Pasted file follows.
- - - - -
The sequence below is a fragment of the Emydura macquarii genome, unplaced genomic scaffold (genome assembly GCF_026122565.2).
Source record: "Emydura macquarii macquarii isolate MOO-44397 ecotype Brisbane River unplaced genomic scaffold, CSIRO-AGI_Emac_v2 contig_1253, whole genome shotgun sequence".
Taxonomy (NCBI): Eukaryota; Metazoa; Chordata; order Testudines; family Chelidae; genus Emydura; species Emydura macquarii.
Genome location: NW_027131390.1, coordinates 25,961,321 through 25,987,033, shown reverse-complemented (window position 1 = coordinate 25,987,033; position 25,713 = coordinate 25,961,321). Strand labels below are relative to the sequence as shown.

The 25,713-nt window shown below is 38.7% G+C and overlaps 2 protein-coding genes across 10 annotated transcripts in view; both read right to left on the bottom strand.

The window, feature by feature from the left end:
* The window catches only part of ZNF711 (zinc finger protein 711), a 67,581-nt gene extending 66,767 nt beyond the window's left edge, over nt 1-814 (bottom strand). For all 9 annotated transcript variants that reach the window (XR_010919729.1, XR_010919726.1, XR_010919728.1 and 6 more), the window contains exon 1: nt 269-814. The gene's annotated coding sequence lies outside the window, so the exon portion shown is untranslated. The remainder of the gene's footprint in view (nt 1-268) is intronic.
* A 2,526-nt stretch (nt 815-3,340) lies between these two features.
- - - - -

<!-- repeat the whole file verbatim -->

The sequence below is a fragment of the Emydura macquarii genome, unplaced genomic scaffold (genome assembly GCF_026122565.2).
Source record: "Emydura macquarii macquarii isolate MOO-44397 ecotype Brisbane River unplaced genomic scaffold, CSIRO-AGI_Emac_v2 contig_1253, whole genome shotgun sequence".
Taxonomy (NCBI): Eukaryota; Metazoa; Chordata; order Testudines; family Chelidae; genus Emydura; species Emydura macquarii.
Genome location: NW_027131390.1, coordinates 25,961,321 through 25,987,033, shown reverse-complemented (window position 1 = coordinate 25,987,033; position 25,713 = coordinate 25,961,321). Strand labels below are relative to the sequence as shown.

The 25,713-nt window shown below is 38.7% G+C and overlaps 2 protein-coding genes across 10 annotated transcripts in view; both read right to left on the bottom strand.

The window, feature by feature from the left end:
* The window catches only part of ZNF711 (zinc finger protein 711), a 67,581-nt gene extending 66,767 nt beyond the window's left edge, over nt 1-814 (bottom strand). For all 9 annotated transcript variants that reach the window (XR_010919729.1, XR_010919726.1, XR_010919728.1 and 6 more), the window contains exon 1: nt 269-814. The gene's annotated coding sequence lies outside the window, so the exon portion shown is untranslated. The remainder of the gene's footprint in view (nt 1-268) is intronic.
* A 2,526-nt stretch (nt 815-3,340) lies between these two features.